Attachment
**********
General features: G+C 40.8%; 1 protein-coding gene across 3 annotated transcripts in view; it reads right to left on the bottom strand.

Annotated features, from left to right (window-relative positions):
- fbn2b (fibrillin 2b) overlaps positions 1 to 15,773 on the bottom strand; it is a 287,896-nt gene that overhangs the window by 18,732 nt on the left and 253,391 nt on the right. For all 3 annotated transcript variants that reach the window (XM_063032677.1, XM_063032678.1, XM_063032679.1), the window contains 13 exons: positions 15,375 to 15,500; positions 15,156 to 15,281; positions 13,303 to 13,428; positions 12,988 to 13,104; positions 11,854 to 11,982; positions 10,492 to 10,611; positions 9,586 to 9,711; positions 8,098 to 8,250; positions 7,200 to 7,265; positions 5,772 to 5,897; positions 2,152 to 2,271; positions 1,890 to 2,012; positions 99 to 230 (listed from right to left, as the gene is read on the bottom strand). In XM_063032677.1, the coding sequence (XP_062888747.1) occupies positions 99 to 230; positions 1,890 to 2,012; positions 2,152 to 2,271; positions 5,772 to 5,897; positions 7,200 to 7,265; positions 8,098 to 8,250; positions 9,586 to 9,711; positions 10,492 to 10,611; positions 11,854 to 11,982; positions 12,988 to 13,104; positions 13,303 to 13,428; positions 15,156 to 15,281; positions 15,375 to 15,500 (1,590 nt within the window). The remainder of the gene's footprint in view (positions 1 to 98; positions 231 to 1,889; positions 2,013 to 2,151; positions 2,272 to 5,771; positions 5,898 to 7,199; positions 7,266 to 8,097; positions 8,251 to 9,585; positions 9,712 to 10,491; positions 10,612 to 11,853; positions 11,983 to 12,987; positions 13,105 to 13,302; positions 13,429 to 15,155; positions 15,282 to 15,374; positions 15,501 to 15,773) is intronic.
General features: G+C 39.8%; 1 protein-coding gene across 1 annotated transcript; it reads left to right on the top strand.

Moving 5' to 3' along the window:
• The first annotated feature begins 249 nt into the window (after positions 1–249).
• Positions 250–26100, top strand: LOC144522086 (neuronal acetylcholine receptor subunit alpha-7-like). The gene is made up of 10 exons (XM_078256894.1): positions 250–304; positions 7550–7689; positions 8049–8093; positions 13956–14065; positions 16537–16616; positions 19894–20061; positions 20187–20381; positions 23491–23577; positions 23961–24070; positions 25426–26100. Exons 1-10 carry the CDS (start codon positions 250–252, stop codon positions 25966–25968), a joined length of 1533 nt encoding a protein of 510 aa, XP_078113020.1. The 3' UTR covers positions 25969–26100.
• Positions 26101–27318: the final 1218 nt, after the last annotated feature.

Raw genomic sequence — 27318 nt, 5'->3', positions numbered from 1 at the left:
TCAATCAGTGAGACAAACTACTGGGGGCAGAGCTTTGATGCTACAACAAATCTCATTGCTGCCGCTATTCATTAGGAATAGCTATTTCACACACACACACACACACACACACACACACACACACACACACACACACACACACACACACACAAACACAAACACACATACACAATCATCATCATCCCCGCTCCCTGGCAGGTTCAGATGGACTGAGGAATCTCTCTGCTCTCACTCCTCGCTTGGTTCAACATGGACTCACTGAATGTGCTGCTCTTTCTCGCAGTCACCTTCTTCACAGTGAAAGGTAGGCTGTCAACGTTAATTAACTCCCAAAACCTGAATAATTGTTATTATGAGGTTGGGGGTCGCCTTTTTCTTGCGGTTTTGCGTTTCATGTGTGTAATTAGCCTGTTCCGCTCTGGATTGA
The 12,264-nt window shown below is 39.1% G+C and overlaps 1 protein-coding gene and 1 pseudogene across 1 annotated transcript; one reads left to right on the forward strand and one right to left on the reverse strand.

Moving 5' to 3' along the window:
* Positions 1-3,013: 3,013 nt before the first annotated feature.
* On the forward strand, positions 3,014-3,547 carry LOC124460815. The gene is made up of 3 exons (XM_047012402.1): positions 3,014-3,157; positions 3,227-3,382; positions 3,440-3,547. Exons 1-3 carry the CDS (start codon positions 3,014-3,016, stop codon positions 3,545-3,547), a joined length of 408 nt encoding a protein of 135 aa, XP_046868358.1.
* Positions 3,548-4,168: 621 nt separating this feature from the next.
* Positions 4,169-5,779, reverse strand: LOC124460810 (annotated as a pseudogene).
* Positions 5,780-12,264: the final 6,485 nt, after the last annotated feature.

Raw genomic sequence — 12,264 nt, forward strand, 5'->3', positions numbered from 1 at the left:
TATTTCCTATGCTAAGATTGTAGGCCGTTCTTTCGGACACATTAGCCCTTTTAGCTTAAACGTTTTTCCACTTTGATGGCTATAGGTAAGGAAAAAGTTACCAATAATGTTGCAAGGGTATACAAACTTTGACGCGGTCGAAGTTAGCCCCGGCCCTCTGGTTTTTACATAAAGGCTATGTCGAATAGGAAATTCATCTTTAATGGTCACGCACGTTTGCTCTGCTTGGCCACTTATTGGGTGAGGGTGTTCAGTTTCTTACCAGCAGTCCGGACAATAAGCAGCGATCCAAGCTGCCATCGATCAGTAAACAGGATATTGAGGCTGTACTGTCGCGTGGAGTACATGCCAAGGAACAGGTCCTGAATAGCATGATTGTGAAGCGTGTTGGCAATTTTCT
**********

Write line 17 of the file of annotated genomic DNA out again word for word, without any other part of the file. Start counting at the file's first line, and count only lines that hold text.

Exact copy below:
* Positions 5,780-12,264: the final 6,485 nt, after the last annotated feature.